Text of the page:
MARKETING guru Bienvenido Bautista was president and managing director of such large food and beverage companies as San Miguel Brewery, Kraft, Universal Robina Corp. Here, he shares his thoughts on turning around brands and businesses.
Question: As former president of Philippine International Trading Corp. (PITC)—Pharma, I understand you were able to turn around this profit-challenged government company within your 14-month stay. What issues plagued PITC and how did you turn around PITC?
Answer: PITC Pharma or PPI is the only government owned pharmaceutical company, which formerly owned Botika ng Bayan (BNB). It spearheaded the drive to promote and encourage the use of generic pharmaceutical products at low prices. Unfortunately, with the entry of more pharmacies that focused primarily on generics, like Generics Pharmacy, Generika, even Watsons, with their advertising budgets (PPI had none), consumers went to these competitors instead.
Additionally, PPI was logistically challenged—cash flow was an issue. Suppliers weren’t being paid, thus stocks in BNBs were depleted, causing customer dissatisfaction. The objective of offering low priced generics through low-end botikas was good, but given the pressures of competition and poor fiscal management, BNB died a natural death in 2013.
But PPI had an ace which it could use—as a procurement arm for any government agency that needed to buy medicines. Thus, when an agency like the DOH (Department of Health) needs to procure medicines for their projects, they have two options: Buy it themselves or buy the medicines through PPI.
In reality, PPI took the hassles of procurement away from the agency since that was the only thing PPI did. But PPI had to have a compelling argument for the government agency to buy through PPI.
So we did our market research and determined the most common generics bought by government agencies. We figured that if PPI could pool all these requirements together, then suppliers could give it volume discounts, which could be passed on to any government agency that needed medicines.
Major pharmaceutical companies had to be approached and convinced that PPI was going to be paying them. I went to see all the major players, like Sanofi, GSK, Pfizer and Unilab. I presented PPI’s core competencies and that, through pooled procurement, the pharma companies would only deal with PPI, not the different agencies with their peculiar procurement policies.
After getting a sense of how much medicines were being bought, PPI got from the pharma companies what their lowest prices were, based on pooled requirements.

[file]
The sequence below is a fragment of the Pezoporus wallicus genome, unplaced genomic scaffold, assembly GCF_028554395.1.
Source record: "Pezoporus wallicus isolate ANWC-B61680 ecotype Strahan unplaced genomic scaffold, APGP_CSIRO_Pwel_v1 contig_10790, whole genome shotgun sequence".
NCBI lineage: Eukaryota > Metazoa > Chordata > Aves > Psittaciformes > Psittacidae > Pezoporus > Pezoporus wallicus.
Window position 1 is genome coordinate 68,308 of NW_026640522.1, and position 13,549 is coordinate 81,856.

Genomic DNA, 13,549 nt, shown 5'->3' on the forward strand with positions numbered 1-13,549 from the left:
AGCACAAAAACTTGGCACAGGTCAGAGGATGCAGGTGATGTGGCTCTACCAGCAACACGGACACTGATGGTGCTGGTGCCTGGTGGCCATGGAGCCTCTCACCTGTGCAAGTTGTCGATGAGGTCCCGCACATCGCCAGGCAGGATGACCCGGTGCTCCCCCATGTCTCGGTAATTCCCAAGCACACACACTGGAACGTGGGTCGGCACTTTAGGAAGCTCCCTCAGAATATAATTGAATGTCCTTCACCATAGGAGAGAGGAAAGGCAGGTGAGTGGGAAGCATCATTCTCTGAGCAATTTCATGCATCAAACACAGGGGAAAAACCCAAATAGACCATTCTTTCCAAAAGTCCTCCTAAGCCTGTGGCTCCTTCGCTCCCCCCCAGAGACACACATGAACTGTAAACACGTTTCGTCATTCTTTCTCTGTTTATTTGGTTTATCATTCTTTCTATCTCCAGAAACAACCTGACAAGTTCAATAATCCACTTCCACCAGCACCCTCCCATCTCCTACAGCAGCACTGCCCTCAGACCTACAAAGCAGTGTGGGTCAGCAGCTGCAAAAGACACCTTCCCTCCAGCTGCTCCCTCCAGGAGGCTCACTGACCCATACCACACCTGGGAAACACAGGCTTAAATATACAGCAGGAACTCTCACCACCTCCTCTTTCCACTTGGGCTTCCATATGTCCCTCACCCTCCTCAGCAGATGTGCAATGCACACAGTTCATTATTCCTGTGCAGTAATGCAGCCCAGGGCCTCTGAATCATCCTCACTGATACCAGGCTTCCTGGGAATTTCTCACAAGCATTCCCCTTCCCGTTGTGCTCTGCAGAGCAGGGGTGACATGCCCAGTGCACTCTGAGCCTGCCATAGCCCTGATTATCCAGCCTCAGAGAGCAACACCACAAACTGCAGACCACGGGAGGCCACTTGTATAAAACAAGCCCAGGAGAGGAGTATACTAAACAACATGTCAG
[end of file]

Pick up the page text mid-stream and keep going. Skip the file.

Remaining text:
The first acid test was for flu and pneumonia vaccines. The last purchase of the DOH in 2012 for a million doses was worth around P400 million, or P400 per dose. However, when we aggregated the vaccine requirements of other agencies, like the PCSO (Philippine Charity Sweepstakes Office), the volume discount provided by the pharma companies ended up in savings of around P70 million to the DOH.
PPI also looked at the private sector. Coming off the disasters regularly visiting the country, where would companies go to buy its medicine donations or put together medicine kits for easy distribution? PPI then put up a commercial division and assigned salesmen to visit the big corporates who had big CSR budgets.
PPI had never made money in its history. In fact, cumulative net losses of PPI in its 7 years of existence amounted to P325 million. In 2013, it made its first ever profit with around P17 million.
What made the difference? Every business needs a sustainable competitive advantage, use the strengths and assets it has and start communicating.
Q: While in the private sector, you also had several successes in turning around brands. Can you share with us these cases?
Clusivol of Wyeth comes to mind. It was a dormant brand in the 1990s, and the vitamin and minerals market was dominated by Enervon and Revicon. What the brand needed was a big idea. Enervon and Revicon had outrageous claims—drink this and you will be able to play many sets of tennis, etc. Their TV ads had people jumping off airplanes, hang-gliding and skydiving. Once again, we did market research—what exactly did consumers want out of their vitamin and mineral brand? Surprisingly, all they wanted was to get more out of life, that the vitamin pill would give them not just quantity but also quality time.
The big idea therefore, as embodied in the ad campaign was: Clusivol, for a little more quality time. The message was simple and truthful—“for a little more quality time” all one needed was a healthy diet, rest, exercise and a daily capsule of Clusivol. In a year, Clusivol became the third largest brand behind Enervon and Revicon. Today’s hook, with the late Dr. Flavier’s help, is “bawal magkasakit.” I believe it is right up there battling the leaders of this category.
Promil, also from Wyeth, is a big story. In 1989 Promil’s ad campaign broke with “The Gifted Child.” From less than P50 million in sales when the campaign broke, sales reached P1.2 billion after three years. It became the largest selling infant formula in the market.
Market research revealed what the come-on was: “The gifted child.” The proposition was, give your child the chance to be a gifted child by giving him or her the right dietary requirements, more than what ordinary cow’s milk could give. Which mother doesn’t want a gifted child?
Not all brands can be turned around—sometimes the brand carries too many negatives and is beyond cure. Sometime the cost of entry or rehabilitation is too expensive. All these have to be taken into consideration. But above all, market research will always carry the day—the brand person has to have the deepest possible understanding of his product, his market and his consumer.